How do you measure the flute helix angle on an endmill
How do you measure the flute helix angle on an endmill. Also how is the angle defined . I see endmills in catalogs described as having a 37 degree helix angle . Is degrees per inch of flute lenght.

A trick I know you can do is blue up or even marker up the cutting flutes of your endmill then roll it across a piece of paper leaving a series of lines then I use a square to join the ends and make a perpendicular line. Using a protractor you can measure the angle of the lines.
Hope this works
Matt

Also Helix Angle is described as the angle formed by the teeth in relation to the centerline of the cutter I think this answers your second question

Originally Posted by Matthew Kinsman
Also Helix Angle is described as the angle formed by the teeth in relation to the centerline of the cutter I think this answers your second question
Thanks .It does answer the question. I was going in the wrong direction thinking of degres of rotation and I should have been thinking of degrees of incline

To measure helix angle, layout a triangle where the base is the circumference of the shaft. The height is the lenght to get one complete revolution. Helix angle is the angle on this triangle, or the tangent of height/circumference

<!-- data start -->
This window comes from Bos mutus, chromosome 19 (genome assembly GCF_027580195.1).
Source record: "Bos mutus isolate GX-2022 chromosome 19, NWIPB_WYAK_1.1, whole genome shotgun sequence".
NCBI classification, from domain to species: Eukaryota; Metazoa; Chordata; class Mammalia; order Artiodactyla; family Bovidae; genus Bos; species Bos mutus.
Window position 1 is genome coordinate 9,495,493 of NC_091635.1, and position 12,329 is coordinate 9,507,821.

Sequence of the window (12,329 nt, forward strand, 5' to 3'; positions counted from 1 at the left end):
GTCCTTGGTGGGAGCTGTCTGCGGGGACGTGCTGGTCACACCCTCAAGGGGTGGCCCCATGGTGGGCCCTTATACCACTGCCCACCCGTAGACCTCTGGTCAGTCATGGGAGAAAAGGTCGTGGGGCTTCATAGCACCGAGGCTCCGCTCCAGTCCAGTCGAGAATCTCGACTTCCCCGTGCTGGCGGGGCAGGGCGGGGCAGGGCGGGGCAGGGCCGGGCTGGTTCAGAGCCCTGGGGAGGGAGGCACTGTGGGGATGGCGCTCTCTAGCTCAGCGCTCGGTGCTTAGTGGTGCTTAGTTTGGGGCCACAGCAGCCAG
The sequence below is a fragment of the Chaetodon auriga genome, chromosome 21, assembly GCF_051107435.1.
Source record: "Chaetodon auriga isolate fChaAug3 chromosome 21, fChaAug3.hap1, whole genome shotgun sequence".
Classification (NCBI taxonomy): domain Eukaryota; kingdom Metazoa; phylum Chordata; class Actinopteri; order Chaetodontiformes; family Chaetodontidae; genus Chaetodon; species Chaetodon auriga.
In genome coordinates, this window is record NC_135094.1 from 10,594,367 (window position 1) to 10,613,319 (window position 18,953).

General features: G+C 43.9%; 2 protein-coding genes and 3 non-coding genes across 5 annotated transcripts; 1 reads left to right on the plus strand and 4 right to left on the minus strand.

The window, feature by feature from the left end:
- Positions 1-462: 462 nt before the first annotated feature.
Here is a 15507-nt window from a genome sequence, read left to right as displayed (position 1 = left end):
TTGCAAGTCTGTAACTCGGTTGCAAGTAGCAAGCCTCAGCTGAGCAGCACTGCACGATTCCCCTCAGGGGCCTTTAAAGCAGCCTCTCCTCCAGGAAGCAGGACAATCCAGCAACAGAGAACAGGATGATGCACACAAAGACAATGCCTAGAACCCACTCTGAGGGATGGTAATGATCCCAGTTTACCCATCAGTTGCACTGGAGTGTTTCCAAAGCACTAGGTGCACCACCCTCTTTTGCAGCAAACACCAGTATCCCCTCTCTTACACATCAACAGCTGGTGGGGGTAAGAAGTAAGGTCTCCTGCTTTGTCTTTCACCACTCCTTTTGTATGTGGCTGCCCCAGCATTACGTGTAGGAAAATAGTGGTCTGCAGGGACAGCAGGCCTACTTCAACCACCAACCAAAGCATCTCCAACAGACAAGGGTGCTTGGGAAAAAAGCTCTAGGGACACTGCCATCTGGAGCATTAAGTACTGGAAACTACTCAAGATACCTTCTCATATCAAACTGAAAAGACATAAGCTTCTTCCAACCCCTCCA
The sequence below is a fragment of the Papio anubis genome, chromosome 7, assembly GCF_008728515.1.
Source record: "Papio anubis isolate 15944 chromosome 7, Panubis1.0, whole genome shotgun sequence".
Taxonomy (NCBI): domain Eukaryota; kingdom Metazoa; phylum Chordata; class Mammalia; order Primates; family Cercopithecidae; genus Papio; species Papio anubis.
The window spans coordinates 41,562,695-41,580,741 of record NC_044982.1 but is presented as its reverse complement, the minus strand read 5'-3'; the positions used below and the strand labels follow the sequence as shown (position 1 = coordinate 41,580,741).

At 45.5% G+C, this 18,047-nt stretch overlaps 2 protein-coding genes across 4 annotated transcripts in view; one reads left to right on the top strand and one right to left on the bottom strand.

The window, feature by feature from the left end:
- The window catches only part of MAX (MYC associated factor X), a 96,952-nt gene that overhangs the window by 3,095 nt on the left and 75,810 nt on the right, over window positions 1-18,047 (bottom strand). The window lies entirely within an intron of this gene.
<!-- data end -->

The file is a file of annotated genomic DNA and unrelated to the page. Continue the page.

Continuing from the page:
Karl

If you can measure diameter (not trivial if you have a 3 or 5 flute mill and don't have the corresponding mike, but you can do it by laying it on a surface plate and squashing it (figuratively) between two square pieces of metal and measuring the inside dimension) and you can measure the pitch (follow one flute all the way around and measure the axial distance along centerline from one point on the helix to another) you can calculate it pretty easily.
If you label cells as Pitch and Diam in Excel, the formula I came up with is
=360*atan(Pitch/(pi()*Diam))/(2*pi())
If you have a 1 inch diameter, and a pitch of about 2.4, you get a helix angle of 37.4º. If I've left out a factor of 2 or something, I'm sure I will be corrected.
Having said all this, Mr. Kinsman's method is clever, practical, and probably gives you a better idea of what "helix angle" actually means.
Good luck,
Jim
Last edited by bosleyjr; 06172008 at 02:17 PM.
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